By Babatunde Ayedoju
One of the characteristics of human beings, is movement. On a daily basis, an average human being does a lot of movements from one place to another. It could be from one community to another. In some cases, it is from one country to another.
Right from the time of the explorers of old, like Christopher Columbus and others, movement from one country to the other has been a key feature of the human society. People discovered new places beyond their immediate environments. Africa was discovered by the whites. Some of them came as traders. They soon found a rich source of raw materials and a ready market in Africa.
With time, Africa came under their dominion, with a lot of Africans being exported to other parts of the world to work as slaves. This continued until slave trade was abolished in the early 19th century. Today, officially, slave trade can be said to have ended in most parts of the world. However, Nigeria, in recent times, has witnessed a wave of massive migration of her citizens to other parts of the world in search of what people call greener pasture. Though it is known as brain drain in standard English, the common man on the street has coined another word for it, derived from the Yoruba language. It is called ‘japa’, a syndrome that the Nigerian society has had to battle with for some years.
Worst hit by this menace are the health and educational sectors. Recently, the Nigerian Medical Association revealed that Nigeria has a deficit of 315,426 medical doctors to cater to the health needs of its 215, 266, 984 population due to massive brain drain, adding that between 2016 and 2018, not less than 9,000 doctors left Nigeria for better work environments, safety and security in three countries – the United Kingdom, Canada and the United States of America.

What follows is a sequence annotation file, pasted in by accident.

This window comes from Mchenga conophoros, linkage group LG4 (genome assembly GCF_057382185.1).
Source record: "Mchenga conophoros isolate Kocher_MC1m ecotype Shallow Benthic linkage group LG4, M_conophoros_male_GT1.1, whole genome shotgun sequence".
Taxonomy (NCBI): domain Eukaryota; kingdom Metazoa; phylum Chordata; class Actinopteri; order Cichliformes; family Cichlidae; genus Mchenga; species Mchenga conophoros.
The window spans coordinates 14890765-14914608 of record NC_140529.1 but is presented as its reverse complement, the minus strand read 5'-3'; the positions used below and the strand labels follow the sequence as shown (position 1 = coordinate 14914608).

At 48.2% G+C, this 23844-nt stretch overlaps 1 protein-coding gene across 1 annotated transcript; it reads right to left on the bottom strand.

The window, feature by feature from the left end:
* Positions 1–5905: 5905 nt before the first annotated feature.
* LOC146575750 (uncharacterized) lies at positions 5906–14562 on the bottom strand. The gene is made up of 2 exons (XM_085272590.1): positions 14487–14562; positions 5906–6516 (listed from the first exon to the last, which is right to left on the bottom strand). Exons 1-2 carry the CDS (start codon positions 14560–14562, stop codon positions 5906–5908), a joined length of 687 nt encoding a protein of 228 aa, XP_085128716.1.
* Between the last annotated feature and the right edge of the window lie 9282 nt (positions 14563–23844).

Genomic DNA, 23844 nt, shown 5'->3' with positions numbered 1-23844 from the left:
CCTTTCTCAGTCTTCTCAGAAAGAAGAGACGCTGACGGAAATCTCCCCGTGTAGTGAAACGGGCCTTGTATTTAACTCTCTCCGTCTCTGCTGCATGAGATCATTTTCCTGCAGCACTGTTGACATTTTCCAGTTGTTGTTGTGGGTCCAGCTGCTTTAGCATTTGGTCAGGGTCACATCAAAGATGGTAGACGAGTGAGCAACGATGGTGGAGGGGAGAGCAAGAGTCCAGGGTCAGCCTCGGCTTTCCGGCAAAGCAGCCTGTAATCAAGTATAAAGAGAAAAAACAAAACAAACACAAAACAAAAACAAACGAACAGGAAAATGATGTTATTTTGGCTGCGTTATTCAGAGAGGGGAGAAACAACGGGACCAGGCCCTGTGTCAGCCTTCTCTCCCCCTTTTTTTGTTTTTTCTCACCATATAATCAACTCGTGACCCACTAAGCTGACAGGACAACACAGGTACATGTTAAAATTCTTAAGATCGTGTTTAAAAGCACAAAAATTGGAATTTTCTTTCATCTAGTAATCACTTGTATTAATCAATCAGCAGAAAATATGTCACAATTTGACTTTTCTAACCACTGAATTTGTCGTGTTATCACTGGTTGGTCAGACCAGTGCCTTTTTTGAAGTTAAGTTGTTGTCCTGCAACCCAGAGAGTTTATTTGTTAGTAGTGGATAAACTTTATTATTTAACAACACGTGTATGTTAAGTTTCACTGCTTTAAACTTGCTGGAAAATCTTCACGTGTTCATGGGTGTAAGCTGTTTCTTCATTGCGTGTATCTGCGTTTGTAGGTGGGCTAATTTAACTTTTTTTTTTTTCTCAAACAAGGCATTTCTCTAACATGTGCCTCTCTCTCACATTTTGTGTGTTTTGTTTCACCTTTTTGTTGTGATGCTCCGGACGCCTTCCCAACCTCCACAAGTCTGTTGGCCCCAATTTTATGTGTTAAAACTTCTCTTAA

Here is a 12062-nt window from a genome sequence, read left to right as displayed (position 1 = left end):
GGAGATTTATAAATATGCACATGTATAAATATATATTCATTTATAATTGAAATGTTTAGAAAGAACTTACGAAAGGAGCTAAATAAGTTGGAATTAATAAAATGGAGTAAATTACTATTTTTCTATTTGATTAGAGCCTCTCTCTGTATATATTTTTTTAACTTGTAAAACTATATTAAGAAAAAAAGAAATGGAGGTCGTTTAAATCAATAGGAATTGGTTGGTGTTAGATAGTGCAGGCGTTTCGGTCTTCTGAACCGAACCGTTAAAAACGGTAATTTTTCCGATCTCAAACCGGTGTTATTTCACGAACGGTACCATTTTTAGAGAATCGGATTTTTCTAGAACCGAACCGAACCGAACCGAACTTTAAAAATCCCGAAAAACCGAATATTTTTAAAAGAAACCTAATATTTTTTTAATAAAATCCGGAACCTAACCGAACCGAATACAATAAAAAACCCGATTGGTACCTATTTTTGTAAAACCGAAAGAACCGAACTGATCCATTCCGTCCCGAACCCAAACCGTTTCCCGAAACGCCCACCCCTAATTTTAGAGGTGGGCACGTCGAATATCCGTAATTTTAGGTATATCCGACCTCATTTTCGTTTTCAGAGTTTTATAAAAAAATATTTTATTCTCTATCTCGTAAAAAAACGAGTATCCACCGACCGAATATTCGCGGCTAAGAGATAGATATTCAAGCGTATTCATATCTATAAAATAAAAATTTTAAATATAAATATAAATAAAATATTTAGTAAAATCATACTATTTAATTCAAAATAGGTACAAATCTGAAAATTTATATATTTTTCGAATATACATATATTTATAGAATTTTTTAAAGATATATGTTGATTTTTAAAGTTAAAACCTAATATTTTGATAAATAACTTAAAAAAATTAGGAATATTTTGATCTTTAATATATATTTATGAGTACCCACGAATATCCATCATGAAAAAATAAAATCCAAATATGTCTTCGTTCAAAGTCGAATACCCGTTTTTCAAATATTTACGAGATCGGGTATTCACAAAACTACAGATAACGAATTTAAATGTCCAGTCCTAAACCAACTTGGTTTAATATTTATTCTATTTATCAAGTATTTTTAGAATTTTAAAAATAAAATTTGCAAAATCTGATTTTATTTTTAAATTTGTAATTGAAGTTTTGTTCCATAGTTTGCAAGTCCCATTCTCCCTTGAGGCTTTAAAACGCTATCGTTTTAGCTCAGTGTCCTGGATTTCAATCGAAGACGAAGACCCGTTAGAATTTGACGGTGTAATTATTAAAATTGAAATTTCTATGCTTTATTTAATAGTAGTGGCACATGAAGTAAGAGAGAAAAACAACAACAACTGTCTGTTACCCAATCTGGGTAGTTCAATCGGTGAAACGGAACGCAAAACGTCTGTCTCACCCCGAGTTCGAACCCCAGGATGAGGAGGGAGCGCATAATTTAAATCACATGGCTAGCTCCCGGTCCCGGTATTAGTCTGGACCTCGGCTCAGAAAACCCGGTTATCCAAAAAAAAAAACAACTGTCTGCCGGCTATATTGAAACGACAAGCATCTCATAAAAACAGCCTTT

December last year, the UK government listed Nigeria among African countries whose citizens could apply for qualified teacher status through the Teaching Regulation Agency in the UK, from February 2023. Reacting to this development shortly afterwards, the Lagos State Chairman of Nigeria Union of Teachers, NUT, Akintoye Hassan, had described it as a business decision by the United Kingdom government geared towards minimising cost and getting cheap labour.
While noting that Nigerian teachers are competent but work under unfavourable conditions, Hassan equally pointed out that this offer from the European nation will not augur well for the Nigerian workforce.
He said, “As far as I am concerned, they just want to minimize cost and get cheap labour. Few days ago, nurses in that country went on strike because of poor remuneration. When they get new intakes for the job, they will start them at lower levels and pay them less. For those coming from Nigeria for instance, the situation will still be seen as better than what obtains here. We must note that the situation portends danger for Nigeria. The reason is that when countries such as Britain balance up regarding workforce, they will shut their doors.”